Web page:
ployed at the plants and in the woods. |
The annual payroll amounts to about
a Lid ii i
“Look here, Jane,” said the mis-
tress reprovingly, “this chair is cov- |
ered with dust.”
“Yeassum,” answ
able Jane. “I
sat in it lately, mum.
So trr—
n nobody
“I'm in a pecular predicament.”
“What's. the matter?”
“We moved yesterday, and I for-
got to ask my wife the location’ of our
new dwelling place.”
Tne gail ilu
—For all the news you should read
the “Watchman.”
in the |
of lime and 47,
that 500,000 |
They realize |
ed the imperturb- |
True wit is nature to advantage dress’d.
What oft was thought, but ne'er so weil
expressed.— Pope.
It is a new extravagance to have
underclothes to match one’s frocks.
Sometimes this causes considerable
inconvenience and makes it necessary
to have laces and georgettes or other
materials especially dyed to match the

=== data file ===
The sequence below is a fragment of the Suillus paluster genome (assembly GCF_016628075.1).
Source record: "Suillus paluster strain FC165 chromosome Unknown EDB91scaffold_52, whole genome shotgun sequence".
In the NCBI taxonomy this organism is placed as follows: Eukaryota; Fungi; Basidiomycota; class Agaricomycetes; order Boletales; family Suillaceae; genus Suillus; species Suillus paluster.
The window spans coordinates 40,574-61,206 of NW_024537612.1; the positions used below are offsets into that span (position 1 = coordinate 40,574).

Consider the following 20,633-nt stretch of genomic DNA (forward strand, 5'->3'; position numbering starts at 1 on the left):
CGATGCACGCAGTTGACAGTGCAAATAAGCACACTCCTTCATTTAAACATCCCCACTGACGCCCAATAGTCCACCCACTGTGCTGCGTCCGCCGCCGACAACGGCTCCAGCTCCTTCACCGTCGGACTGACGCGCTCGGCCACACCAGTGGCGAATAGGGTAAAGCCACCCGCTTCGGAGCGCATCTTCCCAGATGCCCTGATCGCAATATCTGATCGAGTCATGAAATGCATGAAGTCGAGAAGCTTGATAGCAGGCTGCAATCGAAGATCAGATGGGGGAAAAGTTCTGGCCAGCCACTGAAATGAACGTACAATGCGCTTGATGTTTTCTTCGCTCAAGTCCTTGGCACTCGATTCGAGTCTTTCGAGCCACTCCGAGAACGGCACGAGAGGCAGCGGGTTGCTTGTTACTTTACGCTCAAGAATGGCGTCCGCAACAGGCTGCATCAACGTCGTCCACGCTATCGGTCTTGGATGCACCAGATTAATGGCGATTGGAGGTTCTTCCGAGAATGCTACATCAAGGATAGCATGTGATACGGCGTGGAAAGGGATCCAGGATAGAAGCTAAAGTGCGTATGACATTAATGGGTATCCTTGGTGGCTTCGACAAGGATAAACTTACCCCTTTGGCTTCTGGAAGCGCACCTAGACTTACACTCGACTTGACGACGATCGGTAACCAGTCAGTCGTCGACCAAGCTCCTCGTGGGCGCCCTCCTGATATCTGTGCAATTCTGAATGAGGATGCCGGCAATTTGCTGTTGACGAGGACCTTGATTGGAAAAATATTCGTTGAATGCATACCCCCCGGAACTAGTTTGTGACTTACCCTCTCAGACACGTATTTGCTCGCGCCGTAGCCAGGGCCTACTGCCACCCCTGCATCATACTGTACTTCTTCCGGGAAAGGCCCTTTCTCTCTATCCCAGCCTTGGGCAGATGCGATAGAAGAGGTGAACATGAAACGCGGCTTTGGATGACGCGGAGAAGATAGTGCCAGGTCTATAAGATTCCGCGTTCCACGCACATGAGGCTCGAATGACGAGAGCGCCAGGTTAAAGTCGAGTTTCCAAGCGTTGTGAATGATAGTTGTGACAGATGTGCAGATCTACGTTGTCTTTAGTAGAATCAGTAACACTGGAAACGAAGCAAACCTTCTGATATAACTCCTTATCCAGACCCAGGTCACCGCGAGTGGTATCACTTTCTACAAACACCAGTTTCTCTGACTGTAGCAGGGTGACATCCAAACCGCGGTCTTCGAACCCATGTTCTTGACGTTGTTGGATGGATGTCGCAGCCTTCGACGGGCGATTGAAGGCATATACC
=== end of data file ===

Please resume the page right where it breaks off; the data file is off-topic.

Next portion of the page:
unusual shade of gown.
A new and much-talked about hat
from Jenny takes its inspiration from
the soldier's helmet. It is brimless,
of course, and well over the eye-
brows. A big crest made of a roll of
material with which the helmet is
covered extends from ear to ear by
way of trimming.
Jenny is also responsible for a very
recent attempt to display a new frock
with an old-fashioned snugly corset-
ed waistline. That is, the waistline of
the frock is so small that to wear it
one would apparently have to go back
to a kind of corset that held the waist
in close confines. This frock when
seen in France attracts more surprise
than admiration—surprise that a gen-
eration of men and women could ever
have regarded such a silhouette with
Almond green, they say, is on the
wane, but if Chinese colors have the
vogue that has been predicted as a